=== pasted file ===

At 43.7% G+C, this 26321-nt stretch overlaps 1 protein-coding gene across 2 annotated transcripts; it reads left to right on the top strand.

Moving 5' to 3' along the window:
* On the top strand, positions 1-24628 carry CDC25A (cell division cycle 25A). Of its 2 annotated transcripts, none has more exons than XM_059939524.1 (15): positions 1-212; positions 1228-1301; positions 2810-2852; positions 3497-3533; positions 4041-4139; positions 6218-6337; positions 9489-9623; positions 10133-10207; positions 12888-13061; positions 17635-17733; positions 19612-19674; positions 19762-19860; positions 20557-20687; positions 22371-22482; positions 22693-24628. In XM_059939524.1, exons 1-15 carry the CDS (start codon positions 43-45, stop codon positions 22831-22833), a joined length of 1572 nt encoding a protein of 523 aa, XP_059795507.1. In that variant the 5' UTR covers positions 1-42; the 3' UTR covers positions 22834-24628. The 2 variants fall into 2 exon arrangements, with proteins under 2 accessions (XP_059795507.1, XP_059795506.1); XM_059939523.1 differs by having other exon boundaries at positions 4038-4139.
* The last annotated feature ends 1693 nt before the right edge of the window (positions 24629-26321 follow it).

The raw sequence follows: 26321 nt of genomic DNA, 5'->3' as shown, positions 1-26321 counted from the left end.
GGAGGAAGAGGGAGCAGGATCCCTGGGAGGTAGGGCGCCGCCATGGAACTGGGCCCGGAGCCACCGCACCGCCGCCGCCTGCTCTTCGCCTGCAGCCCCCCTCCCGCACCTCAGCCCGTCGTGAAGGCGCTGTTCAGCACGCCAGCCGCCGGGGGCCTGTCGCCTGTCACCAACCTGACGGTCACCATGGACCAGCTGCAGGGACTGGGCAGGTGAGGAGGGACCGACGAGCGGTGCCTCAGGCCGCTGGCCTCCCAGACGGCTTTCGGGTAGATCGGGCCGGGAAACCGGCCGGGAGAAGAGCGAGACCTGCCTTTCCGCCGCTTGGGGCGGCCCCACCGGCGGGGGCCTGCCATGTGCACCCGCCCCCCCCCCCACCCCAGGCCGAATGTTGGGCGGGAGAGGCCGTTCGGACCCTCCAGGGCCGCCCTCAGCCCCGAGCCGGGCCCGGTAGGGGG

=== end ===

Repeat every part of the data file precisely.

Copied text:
At 43.7% G+C, this 26321-nt stretch overlaps 1 protein-coding gene across 2 annotated transcripts; it reads left to right on the top strand.

Moving 5' to 3' along the window:
* On the top strand, positions 1-24628 carry CDC25A (cell division cycle 25A). Of its 2 annotated transcripts, none has more exons than XM_059939524.1 (15): positions 1-212; positions 1228-1301; positions 2810-2852; positions 3497-3533; positions 4041-4139; positions 6218-6337; positions 9489-9623; positions 10133-10207; positions 12888-13061; positions 17635-17733; positions 19612-19674; positions 19762-19860; positions 20557-20687; positions 22371-22482; positions 22693-24628. In XM_059939524.1, exons 1-15 carry the CDS (start codon positions 43-45, stop codon positions 22831-22833), a joined length of 1572 nt encoding a protein of 523 aa, XP_059795507.1. In that variant the 5' UTR covers positions 1-42; the 3' UTR covers positions 22834-24628. The 2 variants fall into 2 exon arrangements, with proteins under 2 accessions (XP_059795507.1, XP_059795506.1); XM_059939523.1 differs by having other exon boundaries at positions 4038-4139.
* The last annotated feature ends 1693 nt before the right edge of the window (positions 24629-26321 follow it).

The raw sequence follows: 26321 nt of genomic DNA, 5'->3' as shown, positions 1-26321 counted from the left end.
GGAGGAAGAGGGAGCAGGATCCCTGGGAGGTAGGGCGCCGCCATGGAACTGGGCCCGGAGCCACCGCACCGCCGCCGCCTGCTCTTCGCCTGCAGCCCCCCTCCCGCACCTCAGCCCGTCGTGAAGGCGCTGTTCAGCACGCCAGCCGCCGGGGGCCTGTCGCCTGTCACCAACCTGACGGTCACCATGGACCAGCTGCAGGGACTGGGCAGGTGAGGAGGGACCGACGAGCGGTGCCTCAGGCCGCTGGCCTCCCAGACGGCTTTCGGGTAGATCGGGCCGGGAAACCGGCCGGGAGAAGAGCGAGACCTGCCTTTCCGCCGCTTGGGGCGGCCCCACCGGCGGGGGCCTGCCATGTGCACCCGCCCCCCCCCCCACCCCAGGCCGAATGTTGGGCGGGAGAGGCCGTTCGGACCCTCCAGGGCCGCCCTCAGCCCCGAGCCGGGCCCGGTAGGGGG